Going into physics, I was literally given the opportunity to see worlds beyond my own borders. This is because it was during my Masters that I got on a plane for the first time, to experiment with collaborators in Spain. We were trying to induce magnetism in diamond by irradiating our samples with protons from a tandem accelerator before characterizing our samples using atomic force microscopy and magnetic force.

On that trip, during which I saw some amazing culture, architecture, and landscapes, I also discovered my love for travel. Since then, I’ve traveled to New Zealand, Russia, Portugal, Switzerland and France, and in each case experienced cultural and societal shocks that made me understand how far South Africa still has to go to catch up with the rest of the world. I also realized on those trips that very few female black eyes could see what I was seeing.

In my desire to extend my experience and privilege to more young Africans, I have discovered my joy in education and mentorship. She began teaching high school physics and mathematics and began participating as a judge in outreach programs such as the Eskom Expo for Young Scientists and the Nka’thuto Edu Propeller Expo. My participation allowed me to interact with some of the bright young minds in South Africa and tell them more about the beautiful, boundless world of science.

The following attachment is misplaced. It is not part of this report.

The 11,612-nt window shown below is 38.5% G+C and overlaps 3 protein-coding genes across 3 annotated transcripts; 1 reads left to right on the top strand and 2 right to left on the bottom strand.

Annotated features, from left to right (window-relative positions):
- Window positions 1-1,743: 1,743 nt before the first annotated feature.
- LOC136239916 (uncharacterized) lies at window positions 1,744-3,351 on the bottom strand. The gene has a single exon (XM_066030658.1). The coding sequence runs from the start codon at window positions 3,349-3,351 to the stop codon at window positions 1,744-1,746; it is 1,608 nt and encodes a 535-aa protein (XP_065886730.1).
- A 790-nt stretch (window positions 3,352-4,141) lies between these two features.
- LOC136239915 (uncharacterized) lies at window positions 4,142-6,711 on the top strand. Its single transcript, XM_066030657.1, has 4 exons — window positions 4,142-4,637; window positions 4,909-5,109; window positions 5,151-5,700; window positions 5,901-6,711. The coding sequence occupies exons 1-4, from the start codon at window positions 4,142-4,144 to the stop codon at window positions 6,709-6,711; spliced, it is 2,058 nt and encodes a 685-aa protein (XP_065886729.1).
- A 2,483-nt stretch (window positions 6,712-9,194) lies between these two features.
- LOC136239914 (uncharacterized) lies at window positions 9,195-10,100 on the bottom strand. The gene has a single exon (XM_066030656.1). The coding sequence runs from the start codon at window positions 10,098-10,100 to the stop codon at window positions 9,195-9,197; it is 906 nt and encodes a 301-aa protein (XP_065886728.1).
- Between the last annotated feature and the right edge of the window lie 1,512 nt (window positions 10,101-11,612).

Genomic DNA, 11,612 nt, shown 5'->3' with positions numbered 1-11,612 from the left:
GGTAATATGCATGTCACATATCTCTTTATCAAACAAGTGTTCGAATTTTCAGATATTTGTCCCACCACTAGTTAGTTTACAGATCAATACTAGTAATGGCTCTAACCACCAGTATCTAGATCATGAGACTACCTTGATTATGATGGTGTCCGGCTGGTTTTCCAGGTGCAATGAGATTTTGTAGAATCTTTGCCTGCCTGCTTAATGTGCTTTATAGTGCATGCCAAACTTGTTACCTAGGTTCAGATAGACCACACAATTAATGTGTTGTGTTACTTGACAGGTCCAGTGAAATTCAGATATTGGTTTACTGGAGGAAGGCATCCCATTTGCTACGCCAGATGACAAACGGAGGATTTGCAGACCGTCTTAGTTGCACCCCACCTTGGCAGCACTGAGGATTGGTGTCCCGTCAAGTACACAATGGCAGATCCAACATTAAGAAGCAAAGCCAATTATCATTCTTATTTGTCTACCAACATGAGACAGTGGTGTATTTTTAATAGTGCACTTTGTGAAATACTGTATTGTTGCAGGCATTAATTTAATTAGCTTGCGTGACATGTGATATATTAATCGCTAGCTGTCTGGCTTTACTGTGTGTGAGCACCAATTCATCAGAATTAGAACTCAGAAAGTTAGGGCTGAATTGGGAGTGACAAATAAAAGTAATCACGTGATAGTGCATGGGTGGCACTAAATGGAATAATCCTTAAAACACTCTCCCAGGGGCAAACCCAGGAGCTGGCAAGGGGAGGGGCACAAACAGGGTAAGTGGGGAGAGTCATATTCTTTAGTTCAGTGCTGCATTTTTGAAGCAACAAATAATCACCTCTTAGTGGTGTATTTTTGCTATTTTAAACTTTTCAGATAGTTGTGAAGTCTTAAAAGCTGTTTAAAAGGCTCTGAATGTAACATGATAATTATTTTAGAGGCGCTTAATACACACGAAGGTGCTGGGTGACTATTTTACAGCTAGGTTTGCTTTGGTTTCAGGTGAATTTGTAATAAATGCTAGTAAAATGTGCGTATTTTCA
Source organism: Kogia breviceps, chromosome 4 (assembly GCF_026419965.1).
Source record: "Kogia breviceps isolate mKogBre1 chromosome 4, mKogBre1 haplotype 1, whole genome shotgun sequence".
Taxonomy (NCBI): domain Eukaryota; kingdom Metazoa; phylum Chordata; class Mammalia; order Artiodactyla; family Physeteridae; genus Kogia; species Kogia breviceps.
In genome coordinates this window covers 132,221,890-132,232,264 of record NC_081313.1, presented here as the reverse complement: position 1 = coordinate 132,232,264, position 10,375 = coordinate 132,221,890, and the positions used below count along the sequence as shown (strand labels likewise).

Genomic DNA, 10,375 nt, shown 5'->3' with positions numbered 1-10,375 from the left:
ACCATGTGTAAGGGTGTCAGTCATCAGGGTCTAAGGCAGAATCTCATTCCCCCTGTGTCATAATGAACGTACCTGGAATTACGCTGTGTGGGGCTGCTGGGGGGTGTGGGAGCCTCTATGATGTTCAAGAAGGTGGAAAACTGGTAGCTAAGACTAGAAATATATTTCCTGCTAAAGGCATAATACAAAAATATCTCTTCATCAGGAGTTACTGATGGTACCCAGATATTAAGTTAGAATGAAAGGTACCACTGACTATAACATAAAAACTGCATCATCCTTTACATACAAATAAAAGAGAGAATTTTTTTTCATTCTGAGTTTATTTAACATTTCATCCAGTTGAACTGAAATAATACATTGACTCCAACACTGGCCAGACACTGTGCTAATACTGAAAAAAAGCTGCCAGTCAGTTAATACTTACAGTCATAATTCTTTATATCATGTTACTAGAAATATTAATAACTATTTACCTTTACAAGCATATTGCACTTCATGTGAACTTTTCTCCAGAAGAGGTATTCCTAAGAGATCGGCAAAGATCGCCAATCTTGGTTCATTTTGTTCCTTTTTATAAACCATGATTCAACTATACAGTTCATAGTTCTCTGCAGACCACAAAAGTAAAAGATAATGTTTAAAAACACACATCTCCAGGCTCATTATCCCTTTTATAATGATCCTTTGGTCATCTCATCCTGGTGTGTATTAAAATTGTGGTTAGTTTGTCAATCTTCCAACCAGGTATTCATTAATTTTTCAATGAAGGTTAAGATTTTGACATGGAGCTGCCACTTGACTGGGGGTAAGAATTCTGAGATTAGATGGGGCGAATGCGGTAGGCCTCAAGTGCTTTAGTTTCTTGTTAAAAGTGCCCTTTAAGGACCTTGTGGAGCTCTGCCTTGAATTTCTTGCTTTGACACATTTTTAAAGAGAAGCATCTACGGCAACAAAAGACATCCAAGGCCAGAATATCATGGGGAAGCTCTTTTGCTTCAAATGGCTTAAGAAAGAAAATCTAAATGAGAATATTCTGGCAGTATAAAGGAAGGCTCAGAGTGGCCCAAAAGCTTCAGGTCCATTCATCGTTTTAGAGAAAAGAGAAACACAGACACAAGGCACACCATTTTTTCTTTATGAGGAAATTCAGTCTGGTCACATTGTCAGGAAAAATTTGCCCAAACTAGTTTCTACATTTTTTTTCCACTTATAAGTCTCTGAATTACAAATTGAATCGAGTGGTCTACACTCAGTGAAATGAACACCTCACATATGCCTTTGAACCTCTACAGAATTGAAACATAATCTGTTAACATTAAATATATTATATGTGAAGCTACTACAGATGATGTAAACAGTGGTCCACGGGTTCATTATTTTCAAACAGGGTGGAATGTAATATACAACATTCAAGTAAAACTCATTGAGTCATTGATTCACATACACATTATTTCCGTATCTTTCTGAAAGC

I was later asked to record some of my experiences on the Young Academy of Science South Africa blog, which in 2018-19 has led me to share the lessons I learned and the feelings I had as a Masters and PhD student. I’ve written about embracing our cultural diversity while appreciating the commonalities, such as scientific research, that bring us all together. I also regretted people’s misconceptions about science and celebrated the journey of finding my fellow Black Sisters in Science.

I now sit on the Strategic Planning Committee for Black Women in Science, a community of black researchers that aims to advance women’s participation in STEM fields. I am also the secretary of the South African Women in Physics Committee, which encourages young women to go into physics. All of these roles have added a sense of belonging and joy to my life.

Addressing difficulties

But all journeys and life decisions come with as much struggle as joy. In 2020, during my third year of PhD studies, the COVID-19 pandemic hit. In addition to wrestling with the transformations I had wrought in society, I found myself fighting my own sense of purpose. During those moments of prolonged deep reflection, I realized I had lost some of my joy. I simply felt that I had nothing to show for my physics work.